The Eighteenth Century

The Nineteenth Century

The Day of the Lord (2 Thessalonians 2:1–12)

Introduction and Overview of 2 Thess. 2:1–12

The Advent of Christ and the “Man of Sin“ (2 Thess. 2:1–6a); Note on the Antichrist

Introduction and Overview

Note on the Antichrist

The Apostolic Fathers and the Patristic Period

The Medieval Period

The Reformation and Post-Reformation Eras

Eighteenth Century Pietism

The Nineteenth Century

“He Who Now Restrains“ and “The Lawless One“ (2 Thess. 2:6b–12)

Introduction and Overview

The Patristic Era

The Medieval Period

The Reformation and Post-Reformation Eras

The Eighteenth Century

The Nineteenth Century

Thanksgiving, Exhortation and Benediction (2 Thessalonians 2:13–17)

Introduction and Overview

The Subapostolic and Patristic Eras

The Medieval Era

The Reformation and Post-Reformation Eras

The Eighteenth Century

The Nineteenth Century

Further Prayer and Exhortation, Largely New Issues (2 Thessalonians 3:1–18)

Further Prayer (2 Thess. 3:1–5)

Overview

The Apostolic Fathers and the Patristic Period

The Medieval Era

The Reformation and Post-Reformation Eras

The Eighteenth Century

The Nineteenth Century

Exhortation and Admonition about “Idlers“ or Undisciplined People (2 Thess. 3:6–13)

Introduction and Overview

The Subapostolic and Patristic Periods

The Medieval Period

The Reformation and Post-Reformation Eras

The Eighteenth Century

The Nineteenth Century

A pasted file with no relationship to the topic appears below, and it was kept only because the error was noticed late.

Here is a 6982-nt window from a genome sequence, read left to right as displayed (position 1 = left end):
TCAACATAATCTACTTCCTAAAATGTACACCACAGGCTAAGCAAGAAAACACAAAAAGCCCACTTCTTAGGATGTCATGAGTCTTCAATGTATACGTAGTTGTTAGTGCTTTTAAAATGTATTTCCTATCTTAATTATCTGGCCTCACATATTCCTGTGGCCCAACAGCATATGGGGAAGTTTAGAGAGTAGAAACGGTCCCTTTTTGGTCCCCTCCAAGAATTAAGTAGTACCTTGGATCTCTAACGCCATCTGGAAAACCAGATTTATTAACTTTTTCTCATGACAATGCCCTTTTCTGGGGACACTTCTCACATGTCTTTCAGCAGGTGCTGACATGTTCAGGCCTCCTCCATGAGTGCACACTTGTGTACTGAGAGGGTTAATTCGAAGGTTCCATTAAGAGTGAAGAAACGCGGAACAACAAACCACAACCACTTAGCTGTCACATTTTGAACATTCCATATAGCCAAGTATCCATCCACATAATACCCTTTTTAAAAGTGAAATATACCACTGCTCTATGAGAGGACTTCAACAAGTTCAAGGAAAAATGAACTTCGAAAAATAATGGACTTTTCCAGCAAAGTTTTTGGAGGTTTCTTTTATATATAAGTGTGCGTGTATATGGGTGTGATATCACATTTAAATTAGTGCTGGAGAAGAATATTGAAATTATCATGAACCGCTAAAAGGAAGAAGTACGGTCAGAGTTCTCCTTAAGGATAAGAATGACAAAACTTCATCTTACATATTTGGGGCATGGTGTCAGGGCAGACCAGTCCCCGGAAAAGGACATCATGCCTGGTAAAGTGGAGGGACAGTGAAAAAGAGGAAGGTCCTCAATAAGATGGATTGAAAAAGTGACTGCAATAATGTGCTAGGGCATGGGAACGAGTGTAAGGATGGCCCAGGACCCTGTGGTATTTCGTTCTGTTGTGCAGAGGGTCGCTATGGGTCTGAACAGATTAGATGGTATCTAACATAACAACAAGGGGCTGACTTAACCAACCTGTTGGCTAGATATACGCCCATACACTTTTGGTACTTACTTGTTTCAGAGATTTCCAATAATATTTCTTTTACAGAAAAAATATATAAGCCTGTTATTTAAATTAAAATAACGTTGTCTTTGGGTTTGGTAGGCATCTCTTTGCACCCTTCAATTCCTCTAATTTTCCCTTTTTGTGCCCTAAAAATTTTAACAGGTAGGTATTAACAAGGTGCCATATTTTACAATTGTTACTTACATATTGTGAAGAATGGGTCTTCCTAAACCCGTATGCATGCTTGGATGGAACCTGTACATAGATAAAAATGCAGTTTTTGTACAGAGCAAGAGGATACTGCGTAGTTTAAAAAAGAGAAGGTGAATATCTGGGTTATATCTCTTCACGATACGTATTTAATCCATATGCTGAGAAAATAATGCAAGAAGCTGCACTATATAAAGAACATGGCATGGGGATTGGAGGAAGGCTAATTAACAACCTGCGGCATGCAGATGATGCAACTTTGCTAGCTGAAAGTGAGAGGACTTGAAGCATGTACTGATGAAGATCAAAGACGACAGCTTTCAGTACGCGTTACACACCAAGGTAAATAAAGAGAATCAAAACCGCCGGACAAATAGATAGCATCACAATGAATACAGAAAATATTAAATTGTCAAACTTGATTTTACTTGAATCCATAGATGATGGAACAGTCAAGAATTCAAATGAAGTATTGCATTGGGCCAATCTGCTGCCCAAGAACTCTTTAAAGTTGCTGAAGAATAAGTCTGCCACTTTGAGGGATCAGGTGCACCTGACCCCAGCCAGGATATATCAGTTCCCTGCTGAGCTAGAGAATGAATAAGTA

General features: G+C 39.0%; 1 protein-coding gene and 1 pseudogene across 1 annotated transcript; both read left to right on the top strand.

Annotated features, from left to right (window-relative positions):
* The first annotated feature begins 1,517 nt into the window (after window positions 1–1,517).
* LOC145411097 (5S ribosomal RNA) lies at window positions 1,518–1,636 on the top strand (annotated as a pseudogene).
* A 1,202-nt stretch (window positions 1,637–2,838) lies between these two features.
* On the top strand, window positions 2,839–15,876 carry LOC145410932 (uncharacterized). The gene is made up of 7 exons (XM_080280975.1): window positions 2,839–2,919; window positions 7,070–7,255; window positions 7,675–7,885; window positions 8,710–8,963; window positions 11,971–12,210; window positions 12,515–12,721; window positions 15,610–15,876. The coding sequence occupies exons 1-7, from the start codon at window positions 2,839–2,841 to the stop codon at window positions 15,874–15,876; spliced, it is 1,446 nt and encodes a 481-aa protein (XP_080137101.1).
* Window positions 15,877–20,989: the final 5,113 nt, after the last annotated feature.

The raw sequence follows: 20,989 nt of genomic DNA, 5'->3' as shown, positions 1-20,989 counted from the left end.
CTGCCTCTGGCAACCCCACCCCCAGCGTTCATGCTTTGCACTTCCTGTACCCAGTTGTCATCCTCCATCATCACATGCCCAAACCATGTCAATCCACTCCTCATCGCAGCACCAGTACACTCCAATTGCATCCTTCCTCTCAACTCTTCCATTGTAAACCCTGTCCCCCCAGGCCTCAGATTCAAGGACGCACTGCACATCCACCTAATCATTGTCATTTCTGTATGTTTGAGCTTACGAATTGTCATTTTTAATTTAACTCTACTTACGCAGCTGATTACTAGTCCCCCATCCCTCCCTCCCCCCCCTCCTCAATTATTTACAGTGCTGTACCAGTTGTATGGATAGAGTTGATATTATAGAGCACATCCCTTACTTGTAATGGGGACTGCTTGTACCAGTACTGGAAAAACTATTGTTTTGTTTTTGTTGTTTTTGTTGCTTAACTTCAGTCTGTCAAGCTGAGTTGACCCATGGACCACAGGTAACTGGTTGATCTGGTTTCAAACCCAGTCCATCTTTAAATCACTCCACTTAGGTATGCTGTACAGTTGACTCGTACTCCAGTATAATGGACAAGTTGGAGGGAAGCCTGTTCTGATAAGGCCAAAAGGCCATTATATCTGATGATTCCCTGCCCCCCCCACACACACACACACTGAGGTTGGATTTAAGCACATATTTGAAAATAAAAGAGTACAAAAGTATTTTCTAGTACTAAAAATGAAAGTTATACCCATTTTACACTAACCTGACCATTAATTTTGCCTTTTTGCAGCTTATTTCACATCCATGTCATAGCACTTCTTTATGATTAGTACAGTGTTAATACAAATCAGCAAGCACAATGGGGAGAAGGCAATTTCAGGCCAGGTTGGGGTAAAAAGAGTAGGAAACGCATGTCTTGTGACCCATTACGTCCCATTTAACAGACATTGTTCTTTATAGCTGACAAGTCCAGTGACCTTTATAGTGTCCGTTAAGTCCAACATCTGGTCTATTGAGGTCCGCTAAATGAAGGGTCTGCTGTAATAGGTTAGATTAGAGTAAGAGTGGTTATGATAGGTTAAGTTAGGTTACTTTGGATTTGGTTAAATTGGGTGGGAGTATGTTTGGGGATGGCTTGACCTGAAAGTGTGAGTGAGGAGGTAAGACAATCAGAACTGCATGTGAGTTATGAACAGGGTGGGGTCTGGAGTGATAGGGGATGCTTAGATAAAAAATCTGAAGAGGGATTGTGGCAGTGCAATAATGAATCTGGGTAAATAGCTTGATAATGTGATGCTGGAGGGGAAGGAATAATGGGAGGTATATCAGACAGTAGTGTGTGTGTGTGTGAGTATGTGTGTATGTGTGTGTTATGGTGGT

Final Exhortations, Greetings, and Benediction (2 Thess. 3:14–18)

Introduction and Overview

The Subapostolic and Patristic Periods

The Medieval Period

The Reformation and Post-Reformation Eras

The Eighteenth Century

The Nineteenth Century

Brief Biographies

Bibliography

Index of Biblical and Jewish Texts (Canonical and Deuterocanonical Order)

Index of names

Index of Subjects

Praise for 1 & 2 Thessalonians Through the Centuries

“I can think of no person better qualified to write a reception-history commentary than Anthony Thiselton, because he knows what reception history means and how it plays out in interpretation. This commentary is a treasure trove of exegetical and theological insights gleaned from the vast and interesting array of those who not only have interpreted these important letters to the Thessalonians but have responded in prose and poetry to their major themes and ideas.”

Stanley E. Porter, President and Dean, and Professor of
New Testament, McMaster Divinity College,
Hamilton, Ontario, Canada

“With an uncanny grasp of the ‘afterlife’ of 1 and 2 Thessalonians, Anthony Thiselton demonstrates why it is crucial that we understand that we aren’t the first people to encounter these Pauline letters. For some it might have been enough simply to document centuries of encounter with these New Testament texts, but Thiselton takes us further, showing where the history of influence has been relatively stable and also where that history provokes our fresh reflection. Not surprisingly, with this foray into the emerging area of reception history, Anthony Thiselton has set a high bar for those who will follow.”

Joel B. Green, Professor of New Testament
Interpretation, Fuller Theological Seminary